Adopted in 1954 and known as the Johnson Amendment (after then-Senator Lyndon B. Johnson), all §501(c)(3) entities are completely forbidden from participating in any political campaigns. This means that the entity cannot directly or indirectly campaign in support of, or opposition to, a candidate for local, state, or federal office. This bar on participation also includes the entity making contributions to a candidate’s campaign.

While this rule appears straightforward, where nonprofits and particularly churches often have difficulty and potentially run afoul of the rule is when their top employees (President/CEO or Pastor) are asked to make a statement on behalf of a candidate, or have the candidate speak or be recognized at the church. Although the Johnson Amendment does not bar a person, in his/her individual capacity, from campaigning for or against a candidate or contributing to one’s election, publicly known figures, like pastors and nonprofit leaders, need to be intentional when engaging in politics.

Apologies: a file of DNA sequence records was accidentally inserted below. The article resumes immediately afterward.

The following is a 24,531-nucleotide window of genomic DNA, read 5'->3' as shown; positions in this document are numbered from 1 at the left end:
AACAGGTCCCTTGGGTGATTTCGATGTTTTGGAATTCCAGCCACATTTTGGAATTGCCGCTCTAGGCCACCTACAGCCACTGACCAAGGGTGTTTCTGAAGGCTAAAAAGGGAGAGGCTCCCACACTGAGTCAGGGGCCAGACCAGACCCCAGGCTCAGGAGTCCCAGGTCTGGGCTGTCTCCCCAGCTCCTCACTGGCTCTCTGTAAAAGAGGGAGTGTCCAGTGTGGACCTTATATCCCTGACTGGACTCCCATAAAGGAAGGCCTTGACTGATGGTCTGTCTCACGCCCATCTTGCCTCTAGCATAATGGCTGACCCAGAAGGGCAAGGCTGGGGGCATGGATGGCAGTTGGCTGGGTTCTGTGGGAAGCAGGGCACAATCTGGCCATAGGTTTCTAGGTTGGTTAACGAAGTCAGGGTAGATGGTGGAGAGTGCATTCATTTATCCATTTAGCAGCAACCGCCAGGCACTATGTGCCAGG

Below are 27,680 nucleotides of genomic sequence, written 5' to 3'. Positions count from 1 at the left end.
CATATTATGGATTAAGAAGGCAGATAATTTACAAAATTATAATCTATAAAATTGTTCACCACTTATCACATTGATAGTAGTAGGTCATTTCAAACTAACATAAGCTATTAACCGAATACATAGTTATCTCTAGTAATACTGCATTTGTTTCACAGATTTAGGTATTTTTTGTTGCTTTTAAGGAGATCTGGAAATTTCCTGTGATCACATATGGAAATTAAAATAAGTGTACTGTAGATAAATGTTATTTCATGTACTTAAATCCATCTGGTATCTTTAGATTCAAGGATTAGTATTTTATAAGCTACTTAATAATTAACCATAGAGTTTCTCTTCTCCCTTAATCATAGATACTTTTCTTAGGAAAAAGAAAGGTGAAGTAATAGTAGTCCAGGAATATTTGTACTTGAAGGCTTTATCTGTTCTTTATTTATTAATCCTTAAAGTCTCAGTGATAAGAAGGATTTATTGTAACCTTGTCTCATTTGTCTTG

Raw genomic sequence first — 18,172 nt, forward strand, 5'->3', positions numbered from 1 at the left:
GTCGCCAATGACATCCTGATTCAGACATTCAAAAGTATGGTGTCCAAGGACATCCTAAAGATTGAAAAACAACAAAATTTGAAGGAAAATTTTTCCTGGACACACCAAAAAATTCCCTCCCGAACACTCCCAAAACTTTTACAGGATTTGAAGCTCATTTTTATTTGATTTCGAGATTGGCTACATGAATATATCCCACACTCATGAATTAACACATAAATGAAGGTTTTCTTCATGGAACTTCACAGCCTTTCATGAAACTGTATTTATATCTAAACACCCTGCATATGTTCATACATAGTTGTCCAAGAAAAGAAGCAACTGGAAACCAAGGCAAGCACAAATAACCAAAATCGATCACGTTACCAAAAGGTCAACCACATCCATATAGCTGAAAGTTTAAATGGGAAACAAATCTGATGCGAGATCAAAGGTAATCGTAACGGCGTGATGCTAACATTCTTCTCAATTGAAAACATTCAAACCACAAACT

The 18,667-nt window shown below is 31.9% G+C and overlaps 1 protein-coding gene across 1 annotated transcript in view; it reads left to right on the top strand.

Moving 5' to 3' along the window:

As with previous recent general elections, several well-known pastors and religious leaders made public statements supporting or opposing the 2016 Presidential candidates.[2] News outlets reporting these statements often reference the church or non-profit organization these individuals represent. However, these leaders clearly and unequivocally state that their support for their identified candidate is a personal endorsement and not an endorsement by the organization they lead. Unfortunately, that statement often gets lost in the social media and political debate.